When I first thought up this challenge I visualized that I would be doing it just for fun (self torture?). Until a lecturer told me I should use it as an Honours project. Now I am in a class with lots of clever, talented people. Watching them all working passionately on their own projects makes me realise how blurred the boundary between peers and mentors really is. So I decided to ask one of these people for an idea. Her name is Morag and I don’t know much about her other than she has mad organising skills and a cool foot tattoo. She gave me the prompt “a mentor turning on a student” after telling me a short story about her own mentor.
The two bespectacled journalists would meet most nights. Graham would sit back thoughtfully as they discussed the intricacies of interview technique and the finer points of editing. All the while Jack’s notes would make indents on the next page; clear markers of his enthusiasm. Their favourite topic was how to crack the elusive case Graham had been working on for years.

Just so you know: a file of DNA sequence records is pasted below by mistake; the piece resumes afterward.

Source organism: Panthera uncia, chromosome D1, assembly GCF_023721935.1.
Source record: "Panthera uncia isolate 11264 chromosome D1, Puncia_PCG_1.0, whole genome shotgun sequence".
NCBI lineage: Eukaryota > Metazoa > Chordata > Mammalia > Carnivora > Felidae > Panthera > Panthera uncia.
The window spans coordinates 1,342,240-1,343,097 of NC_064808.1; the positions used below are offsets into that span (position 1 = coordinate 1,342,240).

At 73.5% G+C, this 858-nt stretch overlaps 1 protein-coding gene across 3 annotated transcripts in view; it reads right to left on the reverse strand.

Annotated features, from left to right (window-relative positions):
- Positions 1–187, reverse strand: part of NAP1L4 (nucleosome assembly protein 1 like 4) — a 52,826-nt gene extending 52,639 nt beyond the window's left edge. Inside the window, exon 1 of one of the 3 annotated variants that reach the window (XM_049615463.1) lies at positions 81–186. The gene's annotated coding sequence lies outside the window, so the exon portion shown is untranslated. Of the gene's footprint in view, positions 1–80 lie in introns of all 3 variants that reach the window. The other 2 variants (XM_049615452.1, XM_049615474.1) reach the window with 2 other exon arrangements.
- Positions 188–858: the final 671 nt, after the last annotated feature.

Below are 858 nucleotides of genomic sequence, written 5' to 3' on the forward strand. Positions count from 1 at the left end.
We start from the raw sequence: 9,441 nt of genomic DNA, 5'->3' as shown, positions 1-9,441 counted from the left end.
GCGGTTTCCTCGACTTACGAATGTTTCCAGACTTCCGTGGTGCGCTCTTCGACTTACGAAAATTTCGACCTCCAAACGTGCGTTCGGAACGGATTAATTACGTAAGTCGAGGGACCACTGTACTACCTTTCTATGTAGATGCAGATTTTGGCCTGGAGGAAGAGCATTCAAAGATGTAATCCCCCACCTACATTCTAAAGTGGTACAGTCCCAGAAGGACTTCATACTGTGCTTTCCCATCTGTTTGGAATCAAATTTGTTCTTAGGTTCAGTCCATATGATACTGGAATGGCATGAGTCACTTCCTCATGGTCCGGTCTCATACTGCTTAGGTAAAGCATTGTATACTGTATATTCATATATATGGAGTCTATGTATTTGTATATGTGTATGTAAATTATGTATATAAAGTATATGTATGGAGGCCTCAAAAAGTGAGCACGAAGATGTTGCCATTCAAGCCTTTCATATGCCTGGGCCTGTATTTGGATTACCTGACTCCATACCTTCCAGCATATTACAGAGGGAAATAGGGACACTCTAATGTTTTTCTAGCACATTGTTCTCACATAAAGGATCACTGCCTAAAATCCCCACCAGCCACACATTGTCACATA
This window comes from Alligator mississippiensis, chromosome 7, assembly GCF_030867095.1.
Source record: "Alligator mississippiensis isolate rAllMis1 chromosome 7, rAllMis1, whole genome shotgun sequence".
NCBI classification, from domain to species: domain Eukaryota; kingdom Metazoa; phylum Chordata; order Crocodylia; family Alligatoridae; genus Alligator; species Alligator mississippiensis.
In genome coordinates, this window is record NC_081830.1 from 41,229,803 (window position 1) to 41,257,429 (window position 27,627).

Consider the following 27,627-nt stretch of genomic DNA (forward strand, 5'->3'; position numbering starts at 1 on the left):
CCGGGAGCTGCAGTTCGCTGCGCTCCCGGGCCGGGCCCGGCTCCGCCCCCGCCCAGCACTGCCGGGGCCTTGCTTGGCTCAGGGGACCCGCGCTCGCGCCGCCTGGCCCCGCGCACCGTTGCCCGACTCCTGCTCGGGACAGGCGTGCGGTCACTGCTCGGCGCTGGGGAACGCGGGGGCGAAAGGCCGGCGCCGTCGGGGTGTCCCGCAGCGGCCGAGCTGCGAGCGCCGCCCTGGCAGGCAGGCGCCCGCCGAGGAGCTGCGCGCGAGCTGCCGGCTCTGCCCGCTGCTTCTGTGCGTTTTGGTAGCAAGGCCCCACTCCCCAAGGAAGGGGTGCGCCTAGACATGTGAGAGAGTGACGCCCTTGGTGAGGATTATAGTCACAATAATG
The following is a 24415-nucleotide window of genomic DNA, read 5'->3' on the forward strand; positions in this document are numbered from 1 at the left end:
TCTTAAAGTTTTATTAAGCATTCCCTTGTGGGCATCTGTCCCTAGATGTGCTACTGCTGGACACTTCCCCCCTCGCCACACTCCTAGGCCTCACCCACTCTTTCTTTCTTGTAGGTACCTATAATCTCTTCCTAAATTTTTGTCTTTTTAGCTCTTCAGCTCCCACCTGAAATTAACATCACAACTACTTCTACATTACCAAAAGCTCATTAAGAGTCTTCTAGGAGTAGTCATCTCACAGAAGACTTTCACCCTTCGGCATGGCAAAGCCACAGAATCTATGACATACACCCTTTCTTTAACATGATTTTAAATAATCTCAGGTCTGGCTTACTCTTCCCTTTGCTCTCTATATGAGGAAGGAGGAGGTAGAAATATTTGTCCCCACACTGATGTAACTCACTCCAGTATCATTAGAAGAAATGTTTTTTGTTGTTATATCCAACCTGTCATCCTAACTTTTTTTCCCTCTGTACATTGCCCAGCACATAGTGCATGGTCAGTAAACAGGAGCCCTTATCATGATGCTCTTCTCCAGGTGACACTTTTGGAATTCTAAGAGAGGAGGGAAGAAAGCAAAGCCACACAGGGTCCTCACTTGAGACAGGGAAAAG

On the day Jack was invited to accompany Graham to an interview, he sweated so much his glasses fell off and shattered. But something about his nervous energy charmed the interviewee. She sent Jack a full honest account the next day. Excited Jack showed it to Graham who merely nodded.
The two never saw each other again. Graham took the interview and published it as his own. Jack was left struggling to make ends meet interviewing dodgy plumbers for a local tabloid.
Years later Jack saw Grahams face staring at him from a cover in a bookstore. He walked into the shop and opened the autobiography. The acknowledgements read:
For Sweaty. I was blinded by greed. In the end, you taught me the biggest lesson.
The next day Jack received a huge anonymous check.